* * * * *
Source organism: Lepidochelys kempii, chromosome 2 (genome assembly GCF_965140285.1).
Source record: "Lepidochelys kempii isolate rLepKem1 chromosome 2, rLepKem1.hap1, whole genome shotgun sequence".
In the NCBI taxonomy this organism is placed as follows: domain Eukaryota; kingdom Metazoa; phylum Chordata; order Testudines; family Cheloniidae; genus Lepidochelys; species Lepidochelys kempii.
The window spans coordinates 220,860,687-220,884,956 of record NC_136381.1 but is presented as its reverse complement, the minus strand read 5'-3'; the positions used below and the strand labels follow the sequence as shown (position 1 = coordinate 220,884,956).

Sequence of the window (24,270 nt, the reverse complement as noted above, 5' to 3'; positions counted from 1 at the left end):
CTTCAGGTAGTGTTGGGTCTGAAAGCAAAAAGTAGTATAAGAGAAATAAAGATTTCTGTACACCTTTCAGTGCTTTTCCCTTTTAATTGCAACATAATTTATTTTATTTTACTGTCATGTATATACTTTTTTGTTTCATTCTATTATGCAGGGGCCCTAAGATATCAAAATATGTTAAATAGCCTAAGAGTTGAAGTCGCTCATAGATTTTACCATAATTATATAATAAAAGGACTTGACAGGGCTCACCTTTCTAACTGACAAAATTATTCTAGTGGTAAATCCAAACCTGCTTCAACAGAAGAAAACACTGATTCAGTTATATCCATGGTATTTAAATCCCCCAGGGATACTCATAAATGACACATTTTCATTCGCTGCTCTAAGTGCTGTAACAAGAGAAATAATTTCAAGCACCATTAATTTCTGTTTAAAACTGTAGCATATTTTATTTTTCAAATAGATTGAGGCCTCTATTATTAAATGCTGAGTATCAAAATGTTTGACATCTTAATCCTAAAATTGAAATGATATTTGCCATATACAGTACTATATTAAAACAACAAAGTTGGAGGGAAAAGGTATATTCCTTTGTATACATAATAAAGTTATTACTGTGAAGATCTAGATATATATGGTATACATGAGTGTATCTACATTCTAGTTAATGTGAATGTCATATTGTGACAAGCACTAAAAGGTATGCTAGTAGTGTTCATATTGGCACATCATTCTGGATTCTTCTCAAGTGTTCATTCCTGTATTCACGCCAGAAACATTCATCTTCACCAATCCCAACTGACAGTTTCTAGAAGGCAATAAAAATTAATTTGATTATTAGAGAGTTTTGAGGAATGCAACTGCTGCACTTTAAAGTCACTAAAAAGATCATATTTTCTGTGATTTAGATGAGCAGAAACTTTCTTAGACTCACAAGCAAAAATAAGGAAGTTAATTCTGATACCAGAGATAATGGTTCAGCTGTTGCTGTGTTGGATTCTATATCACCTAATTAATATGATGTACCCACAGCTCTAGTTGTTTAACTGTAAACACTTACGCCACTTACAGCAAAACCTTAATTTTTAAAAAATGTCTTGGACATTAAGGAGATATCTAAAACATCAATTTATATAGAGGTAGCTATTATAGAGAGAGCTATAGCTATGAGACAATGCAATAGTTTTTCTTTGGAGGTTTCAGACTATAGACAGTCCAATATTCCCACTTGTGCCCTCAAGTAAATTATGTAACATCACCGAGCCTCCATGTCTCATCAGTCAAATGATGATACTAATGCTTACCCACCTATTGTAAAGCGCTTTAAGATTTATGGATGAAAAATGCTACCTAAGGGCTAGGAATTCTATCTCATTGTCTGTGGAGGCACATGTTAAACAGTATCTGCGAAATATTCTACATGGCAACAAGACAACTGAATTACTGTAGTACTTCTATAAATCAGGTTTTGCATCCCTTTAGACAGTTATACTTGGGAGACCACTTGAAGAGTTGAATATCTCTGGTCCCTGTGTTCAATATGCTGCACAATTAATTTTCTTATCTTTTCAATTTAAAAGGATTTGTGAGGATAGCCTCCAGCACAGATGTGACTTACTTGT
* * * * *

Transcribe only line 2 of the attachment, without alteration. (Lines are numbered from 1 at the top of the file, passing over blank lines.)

Source record: "Lepidochelys kempii isolate rLepKem1 chromosome 2, rLepKem1.hap1, whole genome shotgun sequence".